The government has proposed to reform the planning system to make it easier for windfarms to get the go-ahead. Environmentalists and conservationists are opposed to the reform, however, for the good reason that it would also make it easier for new motorways, power stations and airports to gain approval, and stifle local democracy in the process.

A greener government might have focused on reforming the planning system for renewable energy projects, gaining support from greens and electricity generators alike. Instead, in its enthusiasm for aviation and nuclear power, the government has bundled windfarms into a planning policy package that will be opposed by almost all. A missed opportunity.

There is some good news. The 1000MW London Array - which will generate enough power from wind for a quarter of London's households - has been given the go-ahead. Several other major projects are under way, and this year the UK will overtake Denmark as the largest offshore generator in the world. The UK also still leads in marine renewables (wave and tidal stream power). With 30 marine technology developers headquartered here, compared to only 15 in the rest of Europe, the UK is able to put its offshore operational skills learned from North Sea oil - now in long-term decline - to good use. At the end of last month the world's largest conference on wave and tidal stream energy, Marine 08, was held in Edinburgh. Tidal power would address the intermittency question: what to do when the wind doesn't blow and the sun doesn't shine. Tidal power is predictable. Wave power is also more dependable. The more sources of energy we can call on, the less vulnerable we will be to losing power in any one sector.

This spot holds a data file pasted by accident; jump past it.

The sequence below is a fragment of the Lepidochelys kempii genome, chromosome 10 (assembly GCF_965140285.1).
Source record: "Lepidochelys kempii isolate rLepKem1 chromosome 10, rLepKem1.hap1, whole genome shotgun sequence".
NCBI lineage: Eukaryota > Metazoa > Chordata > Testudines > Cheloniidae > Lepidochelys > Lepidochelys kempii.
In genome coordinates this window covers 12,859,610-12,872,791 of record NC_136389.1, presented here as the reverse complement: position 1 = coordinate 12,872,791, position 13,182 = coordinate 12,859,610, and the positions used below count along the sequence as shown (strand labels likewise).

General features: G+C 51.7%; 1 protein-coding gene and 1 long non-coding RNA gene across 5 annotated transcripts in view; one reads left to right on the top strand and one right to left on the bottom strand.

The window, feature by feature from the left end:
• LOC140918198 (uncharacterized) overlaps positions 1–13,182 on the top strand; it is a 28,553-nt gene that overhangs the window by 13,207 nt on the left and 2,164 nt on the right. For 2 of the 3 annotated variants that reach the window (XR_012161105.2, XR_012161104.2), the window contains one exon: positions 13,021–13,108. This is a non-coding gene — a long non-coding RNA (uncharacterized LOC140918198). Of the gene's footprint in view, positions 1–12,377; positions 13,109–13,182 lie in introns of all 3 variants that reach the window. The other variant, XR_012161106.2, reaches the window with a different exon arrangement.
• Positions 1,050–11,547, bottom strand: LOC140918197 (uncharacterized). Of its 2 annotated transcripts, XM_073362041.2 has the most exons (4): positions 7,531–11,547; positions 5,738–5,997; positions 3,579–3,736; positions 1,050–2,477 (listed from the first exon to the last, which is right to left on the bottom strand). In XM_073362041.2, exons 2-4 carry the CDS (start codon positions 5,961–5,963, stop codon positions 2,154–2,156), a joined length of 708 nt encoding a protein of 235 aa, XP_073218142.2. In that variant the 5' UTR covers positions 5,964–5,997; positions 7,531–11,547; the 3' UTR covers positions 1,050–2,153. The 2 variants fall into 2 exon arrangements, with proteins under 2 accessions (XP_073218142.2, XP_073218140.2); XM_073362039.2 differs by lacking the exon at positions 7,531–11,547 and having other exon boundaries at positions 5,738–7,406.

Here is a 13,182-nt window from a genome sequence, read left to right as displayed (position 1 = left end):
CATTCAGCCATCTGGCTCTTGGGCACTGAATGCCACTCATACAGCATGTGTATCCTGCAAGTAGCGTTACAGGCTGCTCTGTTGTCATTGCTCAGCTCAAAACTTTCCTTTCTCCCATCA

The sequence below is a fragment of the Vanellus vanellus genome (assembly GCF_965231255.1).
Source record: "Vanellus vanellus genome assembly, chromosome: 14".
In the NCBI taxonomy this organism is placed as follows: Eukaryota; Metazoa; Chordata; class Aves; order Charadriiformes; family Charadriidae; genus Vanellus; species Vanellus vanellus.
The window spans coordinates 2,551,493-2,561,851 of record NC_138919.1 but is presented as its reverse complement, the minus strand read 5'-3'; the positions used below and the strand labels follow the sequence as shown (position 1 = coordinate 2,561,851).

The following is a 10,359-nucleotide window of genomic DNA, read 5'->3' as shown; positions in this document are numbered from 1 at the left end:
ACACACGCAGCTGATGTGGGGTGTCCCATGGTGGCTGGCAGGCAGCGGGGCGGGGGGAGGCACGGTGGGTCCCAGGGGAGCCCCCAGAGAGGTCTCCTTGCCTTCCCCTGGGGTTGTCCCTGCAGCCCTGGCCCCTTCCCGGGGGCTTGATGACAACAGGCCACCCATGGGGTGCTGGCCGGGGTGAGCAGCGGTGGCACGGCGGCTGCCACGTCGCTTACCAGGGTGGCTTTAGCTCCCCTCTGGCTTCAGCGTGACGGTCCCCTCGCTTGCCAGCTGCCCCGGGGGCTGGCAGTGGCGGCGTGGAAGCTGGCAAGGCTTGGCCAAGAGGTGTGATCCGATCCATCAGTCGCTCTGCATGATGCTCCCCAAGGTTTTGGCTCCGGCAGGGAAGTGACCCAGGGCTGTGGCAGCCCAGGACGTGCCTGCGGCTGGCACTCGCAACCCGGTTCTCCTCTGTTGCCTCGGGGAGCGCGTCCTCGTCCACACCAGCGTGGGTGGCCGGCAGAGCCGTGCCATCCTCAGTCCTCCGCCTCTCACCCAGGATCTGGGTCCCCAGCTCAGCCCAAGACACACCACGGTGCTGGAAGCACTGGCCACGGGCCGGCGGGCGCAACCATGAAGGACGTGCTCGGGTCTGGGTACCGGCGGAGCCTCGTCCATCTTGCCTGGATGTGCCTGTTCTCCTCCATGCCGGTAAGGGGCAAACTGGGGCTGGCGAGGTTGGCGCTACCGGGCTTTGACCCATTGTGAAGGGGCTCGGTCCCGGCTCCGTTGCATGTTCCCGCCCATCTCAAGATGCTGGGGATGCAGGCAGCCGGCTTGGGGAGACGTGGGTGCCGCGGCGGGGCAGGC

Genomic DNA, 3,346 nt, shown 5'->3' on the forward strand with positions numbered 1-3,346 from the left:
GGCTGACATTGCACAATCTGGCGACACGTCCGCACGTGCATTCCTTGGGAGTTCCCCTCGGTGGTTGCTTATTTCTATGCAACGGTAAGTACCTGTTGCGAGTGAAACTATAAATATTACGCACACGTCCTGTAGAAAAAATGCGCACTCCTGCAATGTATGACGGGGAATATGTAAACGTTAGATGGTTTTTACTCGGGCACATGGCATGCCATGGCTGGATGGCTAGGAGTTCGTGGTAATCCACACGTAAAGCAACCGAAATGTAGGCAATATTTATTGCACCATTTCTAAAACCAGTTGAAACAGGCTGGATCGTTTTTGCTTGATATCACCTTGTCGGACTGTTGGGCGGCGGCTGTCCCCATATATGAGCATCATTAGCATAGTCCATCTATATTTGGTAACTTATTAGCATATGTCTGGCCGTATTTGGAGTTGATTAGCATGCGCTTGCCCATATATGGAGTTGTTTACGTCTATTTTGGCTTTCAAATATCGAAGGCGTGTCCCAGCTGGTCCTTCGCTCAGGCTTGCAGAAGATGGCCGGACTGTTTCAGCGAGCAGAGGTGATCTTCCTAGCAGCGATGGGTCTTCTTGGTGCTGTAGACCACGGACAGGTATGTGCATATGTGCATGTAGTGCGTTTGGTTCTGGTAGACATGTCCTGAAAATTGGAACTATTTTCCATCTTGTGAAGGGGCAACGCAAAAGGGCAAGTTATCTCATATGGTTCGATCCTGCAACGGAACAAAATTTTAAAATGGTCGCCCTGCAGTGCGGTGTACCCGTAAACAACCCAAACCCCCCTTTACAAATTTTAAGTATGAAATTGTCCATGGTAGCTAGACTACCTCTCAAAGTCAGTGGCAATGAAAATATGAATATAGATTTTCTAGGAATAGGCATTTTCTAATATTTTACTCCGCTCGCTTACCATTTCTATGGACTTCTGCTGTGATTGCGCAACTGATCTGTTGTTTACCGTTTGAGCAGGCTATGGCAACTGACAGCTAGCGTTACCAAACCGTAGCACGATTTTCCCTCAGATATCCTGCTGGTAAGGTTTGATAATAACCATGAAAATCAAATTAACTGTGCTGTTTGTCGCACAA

Yet in marine renewables, too, the government has risked Britain losing its competitive edge. The world's first commercial-scale wave-generating array, while built by a UK-based company, is being launched off the Portuguese, not the British, coast. And, mirroring the disaster of the Low Carbon Buildings Programme, the Marine Renewables Deployment Fund - supposed to support the fledgling sector with capital grants and other financial aid - has a tiny budget and a cap per project of £9m, far too little for any British design to make it past the prototype stage into commercial production. Once again, we are wasting a historic advantage.

With the right policy levers pulled, we could in the not-too-distant future be generating 20 per cent of all our electricity out at sea using wave and tidal power, and far more from onshore and offshore wind. We could lead the world in a new manufacturing sector and generate thousands of new jobs. We could have a zero-carbon electricity grid as early as 2030. We could also lead the world in reducing greenhouse-gas emissions.

But, for this to happen, the government will need to admit that its policies have been a cala mitous failure and put clean energy at the top of its long-term agenda, before it is too late.

Mark Lynas has is an environmental activist and a climate change specialist. His books on the subject include High Tide: News from a warming world and Six Degree: Our future on a hotter planet.

This article first appeared in the 10 March 2008 issue of the New Statesman, How Hillary did it

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What Marx got right

...and what he got wrong.

1. You’re probably a capitalist – among other things